The Thatcher mysteries surely constitute one of the most notable series of twentieth-century American detective novels, although they are out-of-print today (Latsis and Henissart also had another, more short-lived, mystery series, with an American congressman as sleuth; the two women produced seven of these mysteries, written under the name R. B. Dominic, between 1968 and 1983).
The Lathen Thatcher detective novels I have read all have been crisply and delightfully written, with considerable dry wit about business life exhibited. Typically in each Thatcher novel Lathen tackles a specific business with which the senior Sloan Vice President, in his capacity as head of Sloan's trust department, is currently involved. During the course of cutthroat financial transactions, someone invariably gets bumped off and it takes the keen-eyed Thatcher to spot the culprit. The plots in the Lathens I have read have been uniformly excellent. The mysteries are fairly clued, cogent and credible and the books include much fascinating business detail.
In some ways, Lathen reminds me of Golden Age British "Humdrum" mystery writers, particularly John Street, who also was involved with, and interested in, business, though Lathen is much more sophisticated and detailed in her presentation of business institutions and Lathen's dry humor is exceptional within the mystery genre (indeed, on account of the latter quality admirers have compared Emma Lathen to Jane Austen; interestingly, she was long enthusiastically championed by the notable British publisher Gollancz).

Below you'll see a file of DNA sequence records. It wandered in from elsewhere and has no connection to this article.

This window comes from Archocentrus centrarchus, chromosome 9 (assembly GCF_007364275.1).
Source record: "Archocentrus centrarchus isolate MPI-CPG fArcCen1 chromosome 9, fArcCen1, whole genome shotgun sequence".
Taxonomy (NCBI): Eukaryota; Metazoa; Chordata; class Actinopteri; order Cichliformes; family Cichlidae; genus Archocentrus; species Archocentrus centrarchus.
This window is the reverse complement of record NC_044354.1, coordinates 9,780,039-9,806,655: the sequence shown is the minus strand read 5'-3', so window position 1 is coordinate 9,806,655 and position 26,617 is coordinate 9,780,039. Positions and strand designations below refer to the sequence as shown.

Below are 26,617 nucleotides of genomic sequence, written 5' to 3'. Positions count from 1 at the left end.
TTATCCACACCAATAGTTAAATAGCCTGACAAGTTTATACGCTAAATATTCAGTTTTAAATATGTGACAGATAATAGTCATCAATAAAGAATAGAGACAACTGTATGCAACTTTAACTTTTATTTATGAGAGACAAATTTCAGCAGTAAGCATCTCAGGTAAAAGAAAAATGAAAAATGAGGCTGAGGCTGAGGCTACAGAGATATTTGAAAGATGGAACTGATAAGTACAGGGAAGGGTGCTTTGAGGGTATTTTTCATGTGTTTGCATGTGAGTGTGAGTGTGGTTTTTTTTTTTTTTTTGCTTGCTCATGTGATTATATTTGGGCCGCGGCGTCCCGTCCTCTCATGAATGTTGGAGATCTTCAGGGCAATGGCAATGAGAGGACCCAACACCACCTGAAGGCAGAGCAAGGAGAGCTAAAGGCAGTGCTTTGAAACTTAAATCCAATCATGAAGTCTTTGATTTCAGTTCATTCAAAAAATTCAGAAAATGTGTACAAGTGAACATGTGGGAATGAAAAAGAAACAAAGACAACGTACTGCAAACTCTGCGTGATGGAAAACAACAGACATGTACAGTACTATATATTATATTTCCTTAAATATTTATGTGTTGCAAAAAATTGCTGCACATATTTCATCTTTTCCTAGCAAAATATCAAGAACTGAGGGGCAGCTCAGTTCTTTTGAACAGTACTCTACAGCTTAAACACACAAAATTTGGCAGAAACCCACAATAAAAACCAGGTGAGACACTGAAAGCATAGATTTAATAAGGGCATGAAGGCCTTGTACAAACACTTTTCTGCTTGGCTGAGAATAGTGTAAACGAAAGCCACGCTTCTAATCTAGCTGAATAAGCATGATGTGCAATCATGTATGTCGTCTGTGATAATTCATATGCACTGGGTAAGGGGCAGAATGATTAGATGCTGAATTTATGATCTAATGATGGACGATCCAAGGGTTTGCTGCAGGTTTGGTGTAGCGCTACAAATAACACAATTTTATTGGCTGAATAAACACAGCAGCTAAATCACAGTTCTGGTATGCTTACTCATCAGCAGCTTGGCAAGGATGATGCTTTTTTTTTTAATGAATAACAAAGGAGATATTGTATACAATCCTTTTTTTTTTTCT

Lathen's seventeenth Thatcher novel, Double, Double, Oil and Trouble (1978), is a good example of the author's talents, though it is more of a globetrotting tale than many of her books. Events are driven by competition between two construction firms, Macklin of Houston, Texas and Norddeutsche Werke GmbH (NWG) of Hamburg, Germany, for a contract to build "a billion facility in north Scotland," at Noss Head, involving "tanker berths, onshore pumping stations, and pipelines to outrun the imagination of man." Other firms from around the world are involved too, but these two are the favorites.
|"From the map...it looks like the most|
godforsaken spot in the British isles."
During the height of the competition Davidson Wyle, Macklin's European manager, is grabbed by armed men in Istanbul, purportedly by a terrorist group ironically named Black Tuesday. A 1.5 million ransom drop is demanded, and Thatcher is one of the people involved in this transaction.
Wylie is not returned when he was supposed to be after the ransom was made, and there are fears for his life; but happily after several weeks he does reappear, alive. He is whisked back to Houston by Macklin, but there, as Interpol descends to interview him about the kidnapping, about which there are still unsettled questions, he is killed when his car explodes.
The car explosion was no accident. So who killed Wylie? Terrorists who thought he might give them away? Or could he have faked the kidnapping to get the ransom and then been eliminated by confederates in the plot? What does his beautiful Italian wife, Francesca--whom he was in the process of divorcing--know about all this?